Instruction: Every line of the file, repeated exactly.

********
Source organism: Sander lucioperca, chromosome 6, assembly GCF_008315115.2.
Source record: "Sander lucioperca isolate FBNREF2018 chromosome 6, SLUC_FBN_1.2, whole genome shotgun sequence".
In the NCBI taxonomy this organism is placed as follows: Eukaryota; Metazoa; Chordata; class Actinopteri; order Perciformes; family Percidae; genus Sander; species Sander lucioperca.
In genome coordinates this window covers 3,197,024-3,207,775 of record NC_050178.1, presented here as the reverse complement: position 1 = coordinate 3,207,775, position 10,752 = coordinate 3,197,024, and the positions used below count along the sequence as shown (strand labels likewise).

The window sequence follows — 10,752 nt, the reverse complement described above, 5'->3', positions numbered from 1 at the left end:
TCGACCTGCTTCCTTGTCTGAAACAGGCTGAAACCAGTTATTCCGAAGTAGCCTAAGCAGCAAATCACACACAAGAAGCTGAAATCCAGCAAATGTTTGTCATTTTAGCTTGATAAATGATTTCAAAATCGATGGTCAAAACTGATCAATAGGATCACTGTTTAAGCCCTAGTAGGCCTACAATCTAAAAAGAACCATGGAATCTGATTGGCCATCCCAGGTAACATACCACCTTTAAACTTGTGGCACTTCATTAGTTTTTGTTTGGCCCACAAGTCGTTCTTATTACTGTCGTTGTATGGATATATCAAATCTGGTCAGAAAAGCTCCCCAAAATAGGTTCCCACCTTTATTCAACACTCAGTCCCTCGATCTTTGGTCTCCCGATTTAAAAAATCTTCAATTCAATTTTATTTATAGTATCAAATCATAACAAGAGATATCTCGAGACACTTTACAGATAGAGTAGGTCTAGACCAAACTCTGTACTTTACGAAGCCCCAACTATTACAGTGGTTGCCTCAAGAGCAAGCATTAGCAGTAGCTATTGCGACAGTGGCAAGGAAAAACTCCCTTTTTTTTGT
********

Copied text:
Source organism: Sander lucioperca, chromosome 6, assembly GCF_008315115.2.
Source record: "Sander lucioperca isolate FBNREF2018 chromosome 6, SLUC_FBN_1.2, whole genome shotgun sequence".
In the NCBI taxonomy this organism is placed as follows: Eukaryota; Metazoa; Chordata; class Actinopteri; order Perciformes; family Percidae; genus Sander; species Sander lucioperca.
In genome coordinates this window covers 3,197,024-3,207,775 of record NC_050178.1, presented here as the reverse complement: position 1 = coordinate 3,207,775, position 10,752 = coordinate 3,197,024, and the positions used below count along the sequence as shown (strand labels likewise).

The window sequence follows — 10,752 nt, the reverse complement described above, 5'->3', positions numbered from 1 at the left end:
TCGACCTGCTTCCTTGTCTGAAACAGGCTGAAACCAGTTATTCCGAAGTAGCCTAAGCAGCAAATCACACACAAGAAGCTGAAATCCAGCAAATGTTTGTCATTTTAGCTTGATAAATGATTTCAAAATCGATGGTCAAAACTGATCAATAGGATCACTGTTTAAGCCCTAGTAGGCCTACAATCTAAAAAGAACCATGGAATCTGATTGGCCATCCCAGGTAACATACCACCTTTAAACTTGTGGCACTTCATTAGTTTTTGTTTGGCCCACAAGTCGTTCTTATTACTGTCGTTGTATGGATATATCAAATCTGGTCAGAAAAGCTCCCCAAAATAGGTTCCCACCTTTATTCAACACTCAGTCCCTCGATCTTTGGTCTCCCGATTTAAAAAATCTTCAATTCAATTTTATTTATAGTATCAAATCATAACAAGAGATATCTCGAGACACTTTACAGATAGAGTAGGTCTAGACCAAACTCTGTACTTTACGAAGCCCCAACTATTACAGTGGTTGCCTCAAGAGCAAGCATTAGCAGTAGCTATTGCGACAGTGGCAAGGAAAAACTCCCTTTTTTTTGT